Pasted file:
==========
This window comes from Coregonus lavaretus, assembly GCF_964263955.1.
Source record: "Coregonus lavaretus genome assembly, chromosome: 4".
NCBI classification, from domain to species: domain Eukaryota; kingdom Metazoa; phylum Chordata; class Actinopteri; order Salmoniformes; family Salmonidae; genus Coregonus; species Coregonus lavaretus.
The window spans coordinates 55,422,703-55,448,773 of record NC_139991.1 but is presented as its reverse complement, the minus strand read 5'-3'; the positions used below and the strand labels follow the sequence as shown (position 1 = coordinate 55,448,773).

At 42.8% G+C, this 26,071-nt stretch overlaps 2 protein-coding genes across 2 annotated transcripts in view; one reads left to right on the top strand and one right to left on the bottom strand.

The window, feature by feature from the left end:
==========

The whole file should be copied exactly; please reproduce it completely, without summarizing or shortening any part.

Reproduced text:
This window comes from Coregonus lavaretus, assembly GCF_964263955.1.
Source record: "Coregonus lavaretus genome assembly, chromosome: 4".
NCBI classification, from domain to species: domain Eukaryota; kingdom Metazoa; phylum Chordata; class Actinopteri; order Salmoniformes; family Salmonidae; genus Coregonus; species Coregonus lavaretus.
The window spans coordinates 55,422,703-55,448,773 of record NC_139991.1 but is presented as its reverse complement, the minus strand read 5'-3'; the positions used below and the strand labels follow the sequence as shown (position 1 = coordinate 55,448,773).

At 42.8% G+C, this 26,071-nt stretch overlaps 2 protein-coding genes across 2 annotated transcripts in view; one reads left to right on the top strand and one right to left on the bottom strand.

The window, feature by feature from the left end: